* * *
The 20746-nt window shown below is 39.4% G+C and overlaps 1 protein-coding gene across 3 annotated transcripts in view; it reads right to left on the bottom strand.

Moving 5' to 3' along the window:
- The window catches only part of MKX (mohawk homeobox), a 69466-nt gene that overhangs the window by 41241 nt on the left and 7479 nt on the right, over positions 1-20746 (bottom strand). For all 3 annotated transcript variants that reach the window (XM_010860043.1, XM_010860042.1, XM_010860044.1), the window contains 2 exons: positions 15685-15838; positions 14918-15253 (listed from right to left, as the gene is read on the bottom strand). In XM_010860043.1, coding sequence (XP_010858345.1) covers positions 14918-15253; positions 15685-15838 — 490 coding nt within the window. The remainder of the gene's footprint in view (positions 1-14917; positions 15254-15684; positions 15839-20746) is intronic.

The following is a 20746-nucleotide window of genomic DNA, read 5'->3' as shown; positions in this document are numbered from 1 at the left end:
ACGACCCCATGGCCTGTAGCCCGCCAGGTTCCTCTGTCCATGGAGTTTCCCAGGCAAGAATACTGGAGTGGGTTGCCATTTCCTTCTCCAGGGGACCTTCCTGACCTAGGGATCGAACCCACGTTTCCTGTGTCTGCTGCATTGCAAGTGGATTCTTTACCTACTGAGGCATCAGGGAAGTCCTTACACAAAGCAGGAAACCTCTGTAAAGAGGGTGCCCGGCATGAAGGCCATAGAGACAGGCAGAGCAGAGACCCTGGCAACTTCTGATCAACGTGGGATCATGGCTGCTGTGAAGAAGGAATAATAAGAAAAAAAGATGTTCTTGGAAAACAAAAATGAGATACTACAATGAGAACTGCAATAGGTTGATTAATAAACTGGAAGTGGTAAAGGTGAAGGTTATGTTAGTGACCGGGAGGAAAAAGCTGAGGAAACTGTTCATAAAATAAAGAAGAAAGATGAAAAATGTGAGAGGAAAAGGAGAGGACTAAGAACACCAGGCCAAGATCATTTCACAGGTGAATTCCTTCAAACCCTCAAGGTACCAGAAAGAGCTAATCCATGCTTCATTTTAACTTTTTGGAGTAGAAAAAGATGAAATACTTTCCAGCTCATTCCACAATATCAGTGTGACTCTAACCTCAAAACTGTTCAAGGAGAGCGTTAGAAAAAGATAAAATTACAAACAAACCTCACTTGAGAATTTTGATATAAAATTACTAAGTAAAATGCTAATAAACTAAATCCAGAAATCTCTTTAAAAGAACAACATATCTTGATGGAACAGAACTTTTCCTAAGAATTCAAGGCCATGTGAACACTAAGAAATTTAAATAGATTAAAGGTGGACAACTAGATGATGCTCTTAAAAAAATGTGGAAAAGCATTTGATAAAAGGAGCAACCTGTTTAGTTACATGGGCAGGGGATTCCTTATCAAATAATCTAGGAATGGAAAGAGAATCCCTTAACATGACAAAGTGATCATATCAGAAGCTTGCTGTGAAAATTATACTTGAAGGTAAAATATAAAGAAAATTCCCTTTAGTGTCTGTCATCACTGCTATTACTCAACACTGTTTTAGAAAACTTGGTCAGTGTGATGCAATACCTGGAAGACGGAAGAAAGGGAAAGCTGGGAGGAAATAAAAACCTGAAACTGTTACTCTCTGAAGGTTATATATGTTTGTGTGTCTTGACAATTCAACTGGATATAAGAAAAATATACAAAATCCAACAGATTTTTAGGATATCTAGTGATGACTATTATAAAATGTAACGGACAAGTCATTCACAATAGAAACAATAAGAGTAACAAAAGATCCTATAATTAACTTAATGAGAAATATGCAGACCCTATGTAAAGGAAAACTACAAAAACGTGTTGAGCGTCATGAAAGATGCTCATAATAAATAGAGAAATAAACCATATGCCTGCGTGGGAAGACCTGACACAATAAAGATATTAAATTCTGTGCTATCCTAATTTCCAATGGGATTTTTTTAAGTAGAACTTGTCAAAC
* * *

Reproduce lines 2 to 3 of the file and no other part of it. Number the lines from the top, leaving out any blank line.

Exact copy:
Moving 5' to 3' along the window:
- The window catches only part of MKX (mohawk homeobox), a 69466-nt gene that overhangs the window by 41241 nt on the left and 7479 nt on the right, over positions 1-20746 (bottom strand). For all 3 annotated transcript variants that reach the window (XM_010860043.1, XM_010860042.1, XM_010860044.1), the window contains 2 exons: positions 15685-15838; positions 14918-15253 (listed from right to left, as the gene is read on the bottom strand). In XM_010860043.1, coding sequence (XP_010858345.1) covers positions 14918-15253; positions 15685-15838 — 490 coding nt within the window. The remainder of the gene's footprint in view (positions 1-14917; positions 15254-15684; positions 15839-20746) is intronic.